A new poll shows that Hispanics are actually more concerned about illegal immigration than whites and blacks.
The poll, conducted by Gallup, found that 67 percent of Hispanics "worry a great deal or fair amount about illegal immigration," compared to 59 percent of whites and 57 percent of blacks who felt the same way about the issue in the 2012-17 time frame.
From 2006-2011, the percentage of those concerned about illegal immigration was greater:
- 69 percent of whites.
- 67 percent of Hispanics.
- 61 percent of blacks.
The numbers were lower between 2001-2005:
- 61 percent of Hispanics.
- 57 percent of blacks.
- 56 percent of whites.
Among political parties, Republicans were easily the most concerned about illegal immigration at 79 percent, followed by Independents at 58 percent and Democrats at 48 percent. From 2006-2011, those numbers were at 78 percent, 67 percent and 60 percent and in 2001-2005 they were 58 percent, 55 percent and 56 percent, respectively.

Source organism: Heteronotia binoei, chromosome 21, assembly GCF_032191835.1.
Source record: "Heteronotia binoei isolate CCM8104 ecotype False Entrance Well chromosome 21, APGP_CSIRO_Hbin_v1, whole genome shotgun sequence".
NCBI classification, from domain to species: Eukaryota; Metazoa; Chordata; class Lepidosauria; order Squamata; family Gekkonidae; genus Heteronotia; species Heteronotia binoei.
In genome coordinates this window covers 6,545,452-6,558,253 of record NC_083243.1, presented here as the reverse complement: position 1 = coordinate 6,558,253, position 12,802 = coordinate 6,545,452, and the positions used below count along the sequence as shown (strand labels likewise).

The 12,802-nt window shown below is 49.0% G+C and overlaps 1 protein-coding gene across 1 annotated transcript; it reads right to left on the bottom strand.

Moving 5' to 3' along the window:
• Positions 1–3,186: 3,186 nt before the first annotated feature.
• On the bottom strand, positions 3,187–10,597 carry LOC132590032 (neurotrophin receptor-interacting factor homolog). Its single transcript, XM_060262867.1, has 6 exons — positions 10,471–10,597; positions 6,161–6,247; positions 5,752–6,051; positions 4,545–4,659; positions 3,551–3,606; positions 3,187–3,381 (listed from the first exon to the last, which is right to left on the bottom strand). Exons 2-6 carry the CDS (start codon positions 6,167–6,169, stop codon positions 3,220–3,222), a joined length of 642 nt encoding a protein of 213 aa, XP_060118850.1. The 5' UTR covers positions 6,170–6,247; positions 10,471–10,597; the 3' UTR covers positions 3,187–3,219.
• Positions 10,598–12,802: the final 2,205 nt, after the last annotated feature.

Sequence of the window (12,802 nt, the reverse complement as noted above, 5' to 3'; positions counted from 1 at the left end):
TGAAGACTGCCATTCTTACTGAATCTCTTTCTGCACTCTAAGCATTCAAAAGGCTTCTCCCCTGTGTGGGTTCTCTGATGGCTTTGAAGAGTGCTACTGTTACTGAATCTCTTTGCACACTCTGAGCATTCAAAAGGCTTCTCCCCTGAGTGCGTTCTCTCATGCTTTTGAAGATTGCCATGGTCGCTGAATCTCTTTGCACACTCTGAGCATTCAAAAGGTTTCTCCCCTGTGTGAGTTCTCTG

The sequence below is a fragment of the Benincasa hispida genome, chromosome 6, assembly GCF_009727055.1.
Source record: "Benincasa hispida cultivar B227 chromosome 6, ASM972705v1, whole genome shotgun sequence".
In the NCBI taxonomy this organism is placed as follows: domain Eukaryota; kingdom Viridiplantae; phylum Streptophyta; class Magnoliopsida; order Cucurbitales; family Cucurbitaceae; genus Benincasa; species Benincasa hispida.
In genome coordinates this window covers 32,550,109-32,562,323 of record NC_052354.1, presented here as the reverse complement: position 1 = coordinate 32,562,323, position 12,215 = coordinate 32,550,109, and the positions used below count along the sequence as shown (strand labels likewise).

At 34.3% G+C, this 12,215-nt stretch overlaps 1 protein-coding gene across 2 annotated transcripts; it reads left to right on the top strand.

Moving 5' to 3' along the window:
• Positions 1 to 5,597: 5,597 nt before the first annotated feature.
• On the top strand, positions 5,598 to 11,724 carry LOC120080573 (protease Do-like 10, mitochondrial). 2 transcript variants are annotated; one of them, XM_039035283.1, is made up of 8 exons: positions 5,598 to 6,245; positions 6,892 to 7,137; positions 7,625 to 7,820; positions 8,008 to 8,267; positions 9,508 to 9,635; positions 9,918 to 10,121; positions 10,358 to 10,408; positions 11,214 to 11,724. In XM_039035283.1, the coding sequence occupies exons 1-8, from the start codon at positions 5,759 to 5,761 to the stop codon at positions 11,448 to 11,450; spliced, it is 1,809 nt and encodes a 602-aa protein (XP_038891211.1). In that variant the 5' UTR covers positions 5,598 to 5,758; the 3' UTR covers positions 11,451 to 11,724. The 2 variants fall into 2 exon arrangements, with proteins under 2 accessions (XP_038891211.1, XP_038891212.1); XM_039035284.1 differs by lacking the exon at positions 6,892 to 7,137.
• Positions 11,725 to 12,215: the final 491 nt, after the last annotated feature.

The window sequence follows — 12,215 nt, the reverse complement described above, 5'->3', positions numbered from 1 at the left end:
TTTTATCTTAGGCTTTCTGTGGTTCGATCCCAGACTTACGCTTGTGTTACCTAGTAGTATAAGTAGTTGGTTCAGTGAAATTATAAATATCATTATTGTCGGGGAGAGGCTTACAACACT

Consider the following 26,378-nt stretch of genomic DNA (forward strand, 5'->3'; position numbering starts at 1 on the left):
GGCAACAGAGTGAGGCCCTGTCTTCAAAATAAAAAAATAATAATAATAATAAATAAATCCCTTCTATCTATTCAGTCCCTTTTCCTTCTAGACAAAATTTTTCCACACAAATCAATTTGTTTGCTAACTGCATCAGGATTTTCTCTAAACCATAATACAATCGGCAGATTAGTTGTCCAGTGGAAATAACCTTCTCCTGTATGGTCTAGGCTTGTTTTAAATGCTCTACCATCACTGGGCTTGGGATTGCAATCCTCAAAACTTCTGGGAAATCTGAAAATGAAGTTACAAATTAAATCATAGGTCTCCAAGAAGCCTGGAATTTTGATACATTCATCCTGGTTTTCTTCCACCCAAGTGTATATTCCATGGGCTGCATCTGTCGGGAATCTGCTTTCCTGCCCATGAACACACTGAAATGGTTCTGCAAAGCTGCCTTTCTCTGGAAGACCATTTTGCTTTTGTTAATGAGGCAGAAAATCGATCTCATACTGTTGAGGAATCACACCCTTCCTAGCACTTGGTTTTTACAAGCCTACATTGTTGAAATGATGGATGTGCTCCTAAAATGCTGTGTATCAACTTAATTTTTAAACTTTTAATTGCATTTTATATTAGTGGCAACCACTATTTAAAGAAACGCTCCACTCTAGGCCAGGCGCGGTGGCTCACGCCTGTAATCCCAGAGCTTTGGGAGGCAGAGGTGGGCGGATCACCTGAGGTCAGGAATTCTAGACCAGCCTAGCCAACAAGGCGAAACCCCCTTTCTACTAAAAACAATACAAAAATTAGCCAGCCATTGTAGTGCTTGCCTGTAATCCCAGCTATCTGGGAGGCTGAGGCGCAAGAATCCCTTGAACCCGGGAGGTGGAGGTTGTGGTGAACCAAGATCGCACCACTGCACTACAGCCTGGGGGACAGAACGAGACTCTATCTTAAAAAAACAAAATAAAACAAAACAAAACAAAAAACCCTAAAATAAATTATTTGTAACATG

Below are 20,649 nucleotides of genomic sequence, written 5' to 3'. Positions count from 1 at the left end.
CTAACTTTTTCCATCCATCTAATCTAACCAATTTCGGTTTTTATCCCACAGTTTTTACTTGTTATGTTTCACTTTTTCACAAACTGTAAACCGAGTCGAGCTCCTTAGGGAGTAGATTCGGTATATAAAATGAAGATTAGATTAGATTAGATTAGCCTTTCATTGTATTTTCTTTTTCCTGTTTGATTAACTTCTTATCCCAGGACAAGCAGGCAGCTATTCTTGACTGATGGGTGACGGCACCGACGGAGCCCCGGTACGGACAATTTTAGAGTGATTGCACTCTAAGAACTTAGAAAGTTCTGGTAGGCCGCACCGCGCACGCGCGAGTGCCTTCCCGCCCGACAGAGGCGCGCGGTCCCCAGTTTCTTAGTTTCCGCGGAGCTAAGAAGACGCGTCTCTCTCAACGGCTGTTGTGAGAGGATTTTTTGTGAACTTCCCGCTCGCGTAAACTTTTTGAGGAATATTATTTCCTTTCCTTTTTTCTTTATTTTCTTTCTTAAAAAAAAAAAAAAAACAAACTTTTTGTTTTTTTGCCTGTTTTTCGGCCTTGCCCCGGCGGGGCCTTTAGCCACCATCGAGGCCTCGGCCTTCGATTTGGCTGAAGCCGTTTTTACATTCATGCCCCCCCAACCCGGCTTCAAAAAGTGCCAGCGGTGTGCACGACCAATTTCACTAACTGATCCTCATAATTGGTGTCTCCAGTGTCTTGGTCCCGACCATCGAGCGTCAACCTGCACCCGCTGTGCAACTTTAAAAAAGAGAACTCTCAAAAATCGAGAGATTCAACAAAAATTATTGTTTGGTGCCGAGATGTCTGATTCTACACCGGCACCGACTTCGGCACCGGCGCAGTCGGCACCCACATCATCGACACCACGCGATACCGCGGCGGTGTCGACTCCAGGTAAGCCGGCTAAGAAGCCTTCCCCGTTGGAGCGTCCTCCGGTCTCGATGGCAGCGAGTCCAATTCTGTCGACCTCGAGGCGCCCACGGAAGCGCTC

Overall, 59 percent of Americans said they were concerned about illegal immigration in 2017, a decline from 72 percent in 2007.
Gallup speculates that the reason for high amounts of concern about illegal immigration among Hispanics is due to "worries about the treatment of immigrants who are illegally in the U.S.":
Hispanics have shown higher support for policies to aid immigrants living in the U.S. illegally, including President Barack Obama's 2014 executive orders. Gallup has also found much higher levels of reported discrimination among non-U.S.-born Hispanics than among native-born Hispanics. Hispanics may be growing more concerned in reaction to the increased focus on dealing with immigrants in the country illegally, which could affect themselves, their family members or their neighbors.
It would certainly follow that Hispanics would be concerned about illegal immigration given that the president campaigned on building a wall on the southern border and implementing mass deportations. As the Trump agenda unfolds, that number may increase among Hispanics.
(H/T: Washington Examiner)